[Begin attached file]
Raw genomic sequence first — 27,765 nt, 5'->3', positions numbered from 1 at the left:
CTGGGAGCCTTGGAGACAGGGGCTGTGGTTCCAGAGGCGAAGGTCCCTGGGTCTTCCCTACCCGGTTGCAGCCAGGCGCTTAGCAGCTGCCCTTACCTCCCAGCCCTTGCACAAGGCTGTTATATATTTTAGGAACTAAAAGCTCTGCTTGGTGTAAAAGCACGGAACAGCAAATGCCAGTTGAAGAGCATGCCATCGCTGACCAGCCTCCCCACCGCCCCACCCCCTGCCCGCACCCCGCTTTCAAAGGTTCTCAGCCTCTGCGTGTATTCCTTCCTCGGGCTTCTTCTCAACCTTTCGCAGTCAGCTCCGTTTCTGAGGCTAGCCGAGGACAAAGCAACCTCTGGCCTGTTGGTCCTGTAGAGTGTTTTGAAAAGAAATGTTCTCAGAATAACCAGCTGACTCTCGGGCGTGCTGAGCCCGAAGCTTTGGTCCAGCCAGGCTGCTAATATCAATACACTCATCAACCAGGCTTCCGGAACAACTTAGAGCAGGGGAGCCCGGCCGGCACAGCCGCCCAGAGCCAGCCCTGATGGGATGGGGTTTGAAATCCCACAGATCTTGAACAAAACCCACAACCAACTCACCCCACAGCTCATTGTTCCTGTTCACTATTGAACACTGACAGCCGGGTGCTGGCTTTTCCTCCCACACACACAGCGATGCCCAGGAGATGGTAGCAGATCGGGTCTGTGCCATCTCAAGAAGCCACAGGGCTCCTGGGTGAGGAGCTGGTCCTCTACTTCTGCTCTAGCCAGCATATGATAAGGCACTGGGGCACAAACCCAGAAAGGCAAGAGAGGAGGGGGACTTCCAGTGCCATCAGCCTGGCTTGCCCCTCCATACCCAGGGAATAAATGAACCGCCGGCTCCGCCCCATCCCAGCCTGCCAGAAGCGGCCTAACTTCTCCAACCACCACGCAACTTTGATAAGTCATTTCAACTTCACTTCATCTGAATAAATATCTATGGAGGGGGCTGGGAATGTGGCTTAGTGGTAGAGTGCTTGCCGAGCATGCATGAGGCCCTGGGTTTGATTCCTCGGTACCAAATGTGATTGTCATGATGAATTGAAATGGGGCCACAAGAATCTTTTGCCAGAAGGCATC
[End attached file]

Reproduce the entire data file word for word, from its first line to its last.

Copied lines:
Raw genomic sequence first — 27,765 nt, 5'->3', positions numbered from 1 at the left:
CTGGGAGCCTTGGAGACAGGGGCTGTGGTTCCAGAGGCGAAGGTCCCTGGGTCTTCCCTACCCGGTTGCAGCCAGGCGCTTAGCAGCTGCCCTTACCTCCCAGCCCTTGCACAAGGCTGTTATATATTTTAGGAACTAAAAGCTCTGCTTGGTGTAAAAGCACGGAACAGCAAATGCCAGTTGAAGAGCATGCCATCGCTGACCAGCCTCCCCACCGCCCCACCCCCTGCCCGCACCCCGCTTTCAAAGGTTCTCAGCCTCTGCGTGTATTCCTTCCTCGGGCTTCTTCTCAACCTTTCGCAGTCAGCTCCGTTTCTGAGGCTAGCCGAGGACAAAGCAACCTCTGGCCTGTTGGTCCTGTAGAGTGTTTTGAAAAGAAATGTTCTCAGAATAACCAGCTGACTCTCGGGCGTGCTGAGCCCGAAGCTTTGGTCCAGCCAGGCTGCTAATATCAATACACTCATCAACCAGGCTTCCGGAACAACTTAGAGCAGGGGAGCCCGGCCGGCACAGCCGCCCAGAGCCAGCCCTGATGGGATGGGGTTTGAAATCCCACAGATCTTGAACAAAACCCACAACCAACTCACCCCACAGCTCATTGTTCCTGTTCACTATTGAACACTGACAGCCGGGTGCTGGCTTTTCCTCCCACACACACAGCGATGCCCAGGAGATGGTAGCAGATCGGGTCTGTGCCATCTCAAGAAGCCACAGGGCTCCTGGGTGAGGAGCTGGTCCTCTACTTCTGCTCTAGCCAGCATATGATAAGGCACTGGGGCACAAACCCAGAAAGGCAAGAGAGGAGGGGGACTTCCAGTGCCATCAGCCTGGCTTGCCCCTCCATACCCAGGGAATAAATGAACCGCCGGCTCCGCCCCATCCCAGCCTGCCAGAAGCGGCCTAACTTCTCCAACCACCACGCAACTTTGATAAGTCATTTCAACTTCACTTCATCTGAATAAATATCTATGGAGGGGGCTGGGAATGTGGCTTAGTGGTAGAGTGCTTGCCGAGCATGCATGAGGCCCTGGGTTTGATTCCTCGGTACCAAATGTGATTGTCATGATGAATTGAAATGGGGCCACAAGAATCTTTTGCCAGAAGGCATC